As supporting evidence, a Chicago Tribune editorial said the following, "Richard S. Foster, the chief actuary for the Centers for Medicare and Medicaid Services (CMS), studied whether direct government negotiation would yield bigger discounts. His answer: Not likely. One reason, he said, was "Medicare's unreassuring record on price negotiations before the new benefit was passed. Medicare has a history of paying for some drugs 'at rates that, in many instance, were substantially greater than the prevailing price levels.' Translation: The feds got fleeced."

In November, the Washington Post printed a quote from Marilyn Moon, director of the health program at the American Institutes for Research. She is a former trustee of the Social Security and Medicare trust funds, a former senior analyst at the Congressional Budget Office, and current President of the board of the Medicare Rights Center.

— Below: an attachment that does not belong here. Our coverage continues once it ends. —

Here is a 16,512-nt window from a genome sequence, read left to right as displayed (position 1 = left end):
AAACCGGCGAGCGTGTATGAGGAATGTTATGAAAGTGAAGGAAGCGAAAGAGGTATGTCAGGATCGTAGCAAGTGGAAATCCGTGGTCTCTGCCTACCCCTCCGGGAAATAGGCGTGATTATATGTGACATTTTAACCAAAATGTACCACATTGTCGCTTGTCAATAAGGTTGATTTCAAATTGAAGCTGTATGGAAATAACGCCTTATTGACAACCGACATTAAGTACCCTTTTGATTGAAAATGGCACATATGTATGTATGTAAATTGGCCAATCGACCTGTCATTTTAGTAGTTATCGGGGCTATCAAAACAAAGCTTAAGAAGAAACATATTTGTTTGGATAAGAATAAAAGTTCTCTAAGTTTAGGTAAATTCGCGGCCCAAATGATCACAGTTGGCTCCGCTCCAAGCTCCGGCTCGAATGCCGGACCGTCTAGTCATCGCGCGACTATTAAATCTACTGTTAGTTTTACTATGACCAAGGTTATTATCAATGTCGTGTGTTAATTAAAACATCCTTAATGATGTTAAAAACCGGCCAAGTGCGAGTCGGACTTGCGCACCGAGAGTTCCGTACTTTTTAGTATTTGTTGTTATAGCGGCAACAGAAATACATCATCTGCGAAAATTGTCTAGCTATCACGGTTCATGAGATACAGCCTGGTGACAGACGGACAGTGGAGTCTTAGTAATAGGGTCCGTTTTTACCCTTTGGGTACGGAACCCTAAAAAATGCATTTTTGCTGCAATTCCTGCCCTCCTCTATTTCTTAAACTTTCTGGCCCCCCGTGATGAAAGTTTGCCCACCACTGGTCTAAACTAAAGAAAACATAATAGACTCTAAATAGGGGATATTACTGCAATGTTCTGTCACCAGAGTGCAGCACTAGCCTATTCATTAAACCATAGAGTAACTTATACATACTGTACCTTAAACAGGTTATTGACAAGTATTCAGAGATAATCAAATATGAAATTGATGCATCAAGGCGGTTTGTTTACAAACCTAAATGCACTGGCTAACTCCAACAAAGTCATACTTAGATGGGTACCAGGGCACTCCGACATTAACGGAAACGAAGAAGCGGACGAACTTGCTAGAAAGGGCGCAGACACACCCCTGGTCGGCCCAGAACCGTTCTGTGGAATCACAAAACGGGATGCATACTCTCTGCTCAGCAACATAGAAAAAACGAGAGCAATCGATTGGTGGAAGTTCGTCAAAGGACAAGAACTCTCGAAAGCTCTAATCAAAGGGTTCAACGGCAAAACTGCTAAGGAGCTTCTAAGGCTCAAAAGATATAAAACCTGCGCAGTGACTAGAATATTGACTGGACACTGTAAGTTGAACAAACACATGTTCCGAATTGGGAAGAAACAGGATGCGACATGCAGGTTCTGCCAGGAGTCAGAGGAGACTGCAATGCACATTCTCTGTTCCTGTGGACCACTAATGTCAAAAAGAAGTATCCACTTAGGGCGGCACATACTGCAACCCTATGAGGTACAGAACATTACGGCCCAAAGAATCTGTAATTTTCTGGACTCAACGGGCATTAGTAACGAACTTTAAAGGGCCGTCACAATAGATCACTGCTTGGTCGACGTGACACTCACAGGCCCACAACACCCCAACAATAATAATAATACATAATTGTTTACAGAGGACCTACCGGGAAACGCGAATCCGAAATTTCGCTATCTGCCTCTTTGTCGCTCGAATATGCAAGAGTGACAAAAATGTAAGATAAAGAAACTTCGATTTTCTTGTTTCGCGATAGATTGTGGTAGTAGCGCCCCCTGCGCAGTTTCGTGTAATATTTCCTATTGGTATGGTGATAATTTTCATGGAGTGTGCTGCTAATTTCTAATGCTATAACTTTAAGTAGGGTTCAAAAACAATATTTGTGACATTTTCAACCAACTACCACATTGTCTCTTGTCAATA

She said, "Government price negotiation is much more of a morass than people think. It is a feel-good kind of answer, but it's not one that is easy to imagine how you put it in practice." Dr. Alain Enthoven, Professor Emeritus at Stanford University is an expert on health care financing. He wrote in an opinion piece that appeared in the Wall Street Journal, "When the government negotiates its hands are tied because there are few drugs it can exclude without facing political backlash from doctors and the Medicare population, a very influential group of voters. Quoting further, he said "Congressional Democrats need to be careful in making the logical leap from market share to bargaining power. Empowering the government to negotiate with pharmaceutical companies is not necessarily equivalent to achieving lower drug prices. In fact, neither economic theory nor historical experience suggests that will be the outcome."